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Physics Masterclass Day at University of Auckland

On Saturday, March 17th, five Physics students including myself, went to the annual 2018 Physics Masterclass at Auckland University.

Our day kicked off with a lesson from Prof. Mark Kruse, of Duke University, who introduced us to the basis of particle physics and the purpose of and science behind the Large Hadron Collider (LHC), the world’s most powerful particle accelerator, located just outside Geneva, Switzerland.

This was followed by another lesson by UoA professor, Dr. David Krofcheck, who is responsible for bringing New Zealand’s scientists into the LHC experiment.

Our third speaker was Mr. Tristan O’Hanlon, a first year physics teacher at UoA, who taught us about particle collisions, how to differentiate between them, and the results of these collisions. Mr O’Hanlon also taught us how to use the computer program which would allow us to analyse these particle collisions.

This led to the hands-on part of the day studying particle physics. Our team split off into groups and we each analysed real data from the LHC detectors, to identify between and deduce the masses of W and Z Bosons, or J/Psi Mesons, and find the total energy and momenta observed in each of the approximately 100 particle collisions we analysed.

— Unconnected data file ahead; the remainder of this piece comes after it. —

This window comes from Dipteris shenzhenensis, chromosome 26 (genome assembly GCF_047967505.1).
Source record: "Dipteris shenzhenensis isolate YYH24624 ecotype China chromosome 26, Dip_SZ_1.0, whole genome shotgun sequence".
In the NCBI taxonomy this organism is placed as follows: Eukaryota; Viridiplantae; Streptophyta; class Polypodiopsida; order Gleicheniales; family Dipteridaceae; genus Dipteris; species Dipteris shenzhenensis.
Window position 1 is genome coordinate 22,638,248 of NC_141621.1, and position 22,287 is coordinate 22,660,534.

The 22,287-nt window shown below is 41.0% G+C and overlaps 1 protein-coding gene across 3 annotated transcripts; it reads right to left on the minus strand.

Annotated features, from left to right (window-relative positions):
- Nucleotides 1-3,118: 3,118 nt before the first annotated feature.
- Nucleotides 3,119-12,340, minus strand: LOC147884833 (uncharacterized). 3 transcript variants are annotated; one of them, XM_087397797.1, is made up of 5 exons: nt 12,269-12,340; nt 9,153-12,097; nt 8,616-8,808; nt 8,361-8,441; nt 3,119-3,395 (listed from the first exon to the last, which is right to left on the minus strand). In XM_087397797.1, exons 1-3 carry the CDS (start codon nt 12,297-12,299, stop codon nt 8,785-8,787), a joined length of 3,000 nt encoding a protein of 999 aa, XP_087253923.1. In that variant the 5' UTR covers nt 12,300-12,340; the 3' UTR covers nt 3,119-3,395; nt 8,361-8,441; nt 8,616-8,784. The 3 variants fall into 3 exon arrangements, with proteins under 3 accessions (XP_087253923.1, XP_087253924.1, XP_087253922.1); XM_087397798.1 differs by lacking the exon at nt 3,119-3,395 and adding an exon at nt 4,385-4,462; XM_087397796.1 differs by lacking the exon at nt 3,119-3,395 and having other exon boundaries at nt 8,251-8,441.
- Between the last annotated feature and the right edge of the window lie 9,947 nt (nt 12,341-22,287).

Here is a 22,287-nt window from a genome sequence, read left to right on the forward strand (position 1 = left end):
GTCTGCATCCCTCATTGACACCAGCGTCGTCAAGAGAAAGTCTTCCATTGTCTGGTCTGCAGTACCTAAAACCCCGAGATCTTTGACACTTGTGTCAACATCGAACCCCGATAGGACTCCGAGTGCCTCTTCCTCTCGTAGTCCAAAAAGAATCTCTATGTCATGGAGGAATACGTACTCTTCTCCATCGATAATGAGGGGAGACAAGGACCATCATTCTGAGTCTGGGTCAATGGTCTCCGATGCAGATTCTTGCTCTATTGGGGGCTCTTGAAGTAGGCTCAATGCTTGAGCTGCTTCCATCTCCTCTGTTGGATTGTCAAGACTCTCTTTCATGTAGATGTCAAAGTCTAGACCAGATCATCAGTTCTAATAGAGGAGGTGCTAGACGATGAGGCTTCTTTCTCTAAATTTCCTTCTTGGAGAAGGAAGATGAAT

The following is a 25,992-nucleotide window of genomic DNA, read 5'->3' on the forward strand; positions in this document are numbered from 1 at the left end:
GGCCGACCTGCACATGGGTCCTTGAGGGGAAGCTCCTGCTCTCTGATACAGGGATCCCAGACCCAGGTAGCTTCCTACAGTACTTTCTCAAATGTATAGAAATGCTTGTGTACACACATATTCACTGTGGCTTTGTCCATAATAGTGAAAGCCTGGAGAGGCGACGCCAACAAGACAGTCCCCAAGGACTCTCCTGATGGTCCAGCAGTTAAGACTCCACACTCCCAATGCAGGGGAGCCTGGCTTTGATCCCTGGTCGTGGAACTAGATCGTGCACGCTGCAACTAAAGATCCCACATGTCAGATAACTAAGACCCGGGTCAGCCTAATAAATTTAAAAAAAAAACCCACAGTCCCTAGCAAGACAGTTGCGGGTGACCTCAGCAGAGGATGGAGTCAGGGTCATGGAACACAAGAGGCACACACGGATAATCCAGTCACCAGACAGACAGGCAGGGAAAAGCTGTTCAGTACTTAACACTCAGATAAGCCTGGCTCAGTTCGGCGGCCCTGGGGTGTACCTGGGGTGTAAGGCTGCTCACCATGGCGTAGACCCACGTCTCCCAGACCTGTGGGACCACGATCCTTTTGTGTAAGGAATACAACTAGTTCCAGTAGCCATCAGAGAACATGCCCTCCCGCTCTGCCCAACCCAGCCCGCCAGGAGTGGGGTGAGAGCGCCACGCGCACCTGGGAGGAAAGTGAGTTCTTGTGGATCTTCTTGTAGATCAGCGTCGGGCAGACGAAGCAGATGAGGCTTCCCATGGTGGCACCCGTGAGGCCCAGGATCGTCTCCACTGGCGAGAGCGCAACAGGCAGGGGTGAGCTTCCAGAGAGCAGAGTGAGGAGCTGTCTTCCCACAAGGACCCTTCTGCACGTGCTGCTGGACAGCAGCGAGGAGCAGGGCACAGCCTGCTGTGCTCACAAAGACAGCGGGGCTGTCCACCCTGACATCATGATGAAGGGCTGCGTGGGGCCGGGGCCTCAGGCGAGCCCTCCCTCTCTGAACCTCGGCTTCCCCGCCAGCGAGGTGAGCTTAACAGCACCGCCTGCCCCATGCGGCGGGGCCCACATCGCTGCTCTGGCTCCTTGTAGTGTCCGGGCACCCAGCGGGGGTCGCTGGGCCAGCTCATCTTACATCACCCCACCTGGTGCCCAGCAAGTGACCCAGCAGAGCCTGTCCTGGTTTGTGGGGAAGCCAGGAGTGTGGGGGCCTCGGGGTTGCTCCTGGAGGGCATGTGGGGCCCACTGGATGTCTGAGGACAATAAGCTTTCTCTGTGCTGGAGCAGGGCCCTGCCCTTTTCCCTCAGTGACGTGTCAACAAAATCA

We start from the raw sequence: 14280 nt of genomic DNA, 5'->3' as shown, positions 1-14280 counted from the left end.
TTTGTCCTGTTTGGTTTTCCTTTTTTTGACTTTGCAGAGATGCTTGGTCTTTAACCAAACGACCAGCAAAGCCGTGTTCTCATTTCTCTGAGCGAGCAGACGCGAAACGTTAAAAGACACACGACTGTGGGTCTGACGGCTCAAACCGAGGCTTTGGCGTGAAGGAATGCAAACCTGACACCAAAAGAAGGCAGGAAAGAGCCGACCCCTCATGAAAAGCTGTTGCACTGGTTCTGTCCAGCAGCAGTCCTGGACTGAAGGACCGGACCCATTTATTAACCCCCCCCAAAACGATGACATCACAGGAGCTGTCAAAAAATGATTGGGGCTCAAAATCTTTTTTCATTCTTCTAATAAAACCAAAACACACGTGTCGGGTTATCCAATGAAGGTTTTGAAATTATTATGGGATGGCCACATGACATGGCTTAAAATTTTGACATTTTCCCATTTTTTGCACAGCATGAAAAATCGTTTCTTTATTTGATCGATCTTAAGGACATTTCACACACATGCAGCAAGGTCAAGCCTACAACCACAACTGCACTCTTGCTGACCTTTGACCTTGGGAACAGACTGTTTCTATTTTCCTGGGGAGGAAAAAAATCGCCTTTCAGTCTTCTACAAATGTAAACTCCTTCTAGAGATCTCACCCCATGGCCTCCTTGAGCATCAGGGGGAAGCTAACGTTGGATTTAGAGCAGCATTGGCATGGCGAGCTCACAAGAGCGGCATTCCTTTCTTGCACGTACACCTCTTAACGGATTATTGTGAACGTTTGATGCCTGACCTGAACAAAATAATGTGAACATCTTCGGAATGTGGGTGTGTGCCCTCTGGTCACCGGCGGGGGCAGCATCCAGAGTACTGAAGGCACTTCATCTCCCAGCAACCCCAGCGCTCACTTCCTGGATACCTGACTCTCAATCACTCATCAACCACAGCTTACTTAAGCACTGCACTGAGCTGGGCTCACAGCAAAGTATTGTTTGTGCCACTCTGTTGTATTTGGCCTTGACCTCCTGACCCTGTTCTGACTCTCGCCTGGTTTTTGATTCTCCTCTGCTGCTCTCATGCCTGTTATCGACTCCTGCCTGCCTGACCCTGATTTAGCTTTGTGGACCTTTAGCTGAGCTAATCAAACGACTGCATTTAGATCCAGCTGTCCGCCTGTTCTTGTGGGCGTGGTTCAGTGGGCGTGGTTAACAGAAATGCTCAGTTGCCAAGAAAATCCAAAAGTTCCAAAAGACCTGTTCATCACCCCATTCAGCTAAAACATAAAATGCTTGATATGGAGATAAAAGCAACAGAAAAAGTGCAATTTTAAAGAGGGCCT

The day concluded with what was meant to be an international video conference, but as that encountered technical difficulties, turned into a summary and Q&A of our learning from that day.

This masterclass further informed us on what particle physics is really about and undoubtedly piqued a lot of our interests. It has definitely introduced another possible career choice for us and several others that were at the event.


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